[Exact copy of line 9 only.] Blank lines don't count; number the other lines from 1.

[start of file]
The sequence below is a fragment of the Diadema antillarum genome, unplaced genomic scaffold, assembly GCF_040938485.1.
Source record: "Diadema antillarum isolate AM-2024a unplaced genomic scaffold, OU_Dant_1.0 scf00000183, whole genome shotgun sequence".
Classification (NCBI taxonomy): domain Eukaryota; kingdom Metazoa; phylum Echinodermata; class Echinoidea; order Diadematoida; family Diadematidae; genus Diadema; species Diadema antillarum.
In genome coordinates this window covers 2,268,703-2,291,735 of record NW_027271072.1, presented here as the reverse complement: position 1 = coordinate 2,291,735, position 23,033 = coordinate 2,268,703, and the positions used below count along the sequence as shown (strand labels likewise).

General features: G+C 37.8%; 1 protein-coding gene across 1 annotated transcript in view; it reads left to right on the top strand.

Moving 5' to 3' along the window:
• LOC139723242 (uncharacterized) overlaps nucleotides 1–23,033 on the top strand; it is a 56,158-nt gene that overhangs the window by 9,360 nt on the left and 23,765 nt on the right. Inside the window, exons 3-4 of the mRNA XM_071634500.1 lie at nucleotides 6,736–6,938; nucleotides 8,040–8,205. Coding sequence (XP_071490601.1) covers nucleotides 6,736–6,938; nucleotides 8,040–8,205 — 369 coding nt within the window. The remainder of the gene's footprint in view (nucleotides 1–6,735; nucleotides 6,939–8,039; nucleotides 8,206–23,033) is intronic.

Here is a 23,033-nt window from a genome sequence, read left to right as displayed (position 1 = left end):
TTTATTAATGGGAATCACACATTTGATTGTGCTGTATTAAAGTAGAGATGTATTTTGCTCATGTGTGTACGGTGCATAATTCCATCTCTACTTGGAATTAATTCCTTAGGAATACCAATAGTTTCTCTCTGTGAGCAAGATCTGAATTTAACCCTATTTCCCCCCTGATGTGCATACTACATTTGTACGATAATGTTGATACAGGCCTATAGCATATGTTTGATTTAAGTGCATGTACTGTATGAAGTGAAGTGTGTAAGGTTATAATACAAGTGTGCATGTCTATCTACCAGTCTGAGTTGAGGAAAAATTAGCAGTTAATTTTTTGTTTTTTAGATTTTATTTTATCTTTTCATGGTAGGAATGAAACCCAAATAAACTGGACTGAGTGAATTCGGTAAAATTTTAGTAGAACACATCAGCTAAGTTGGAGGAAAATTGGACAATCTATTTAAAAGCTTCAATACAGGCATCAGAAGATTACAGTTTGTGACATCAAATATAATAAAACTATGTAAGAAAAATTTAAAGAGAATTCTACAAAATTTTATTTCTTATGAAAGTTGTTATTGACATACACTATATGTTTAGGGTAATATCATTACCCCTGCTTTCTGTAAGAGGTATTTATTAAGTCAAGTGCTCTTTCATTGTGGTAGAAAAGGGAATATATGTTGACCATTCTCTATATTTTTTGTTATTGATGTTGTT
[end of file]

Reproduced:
TTTATTAATGGGAATCACACATTTGATTGTGCTGTATTAAAGTAGAGATGTATTTTGCTCATGTGTGTACGGTGCATAATTCCATCTCTACTTGGAATTAATTCCTTAGGAATACCAATAGTTTCTCTCTGTGAGCAAGATCTGAATTTAACCCTATTTCCCCCCTGATGTGCATACTACATTTGTACGATAATGTTGATACAGGCCTATAGCATATGTTTGATTTAAGTGCATGTACTGTATGAAGTGAAGTGTGTAAGGTTATAATACAAGTGTGCATGTCTATCTACCAGTCTGAGTTGAGGAAAAATTAGCAGTTAATTTTTTGTTTTTTAGATTTTATTTTATCTTTTCATGGTAGGAATGAAACCCAAATAAACTGGACTGAGTGAATTCGGTAAAATTTTAGTAGAACACATCAGCTAAGTTGGAGGAAAATTGGACAATCTATTTAAAAGCTTCAATACAGGCATCAGAAGATTACAGTTTGTGACATCAAATATAATAAAACTATGTAAGAAAAATTTAAAGAGAATTCTACAAAATTTTATTTCTTATGAAAGTTGTTATTGACATACACTATATGTTTAGGGTAATATCATTACCCCTGCTTTCTGTAAGAGGTATTTATTAAGTCAAGTGCTCTTTCATTGTGGTAGAAAAGGGAATATATGTTGACCATTCTCTATATTTTTTGTTATTGATGTTGTT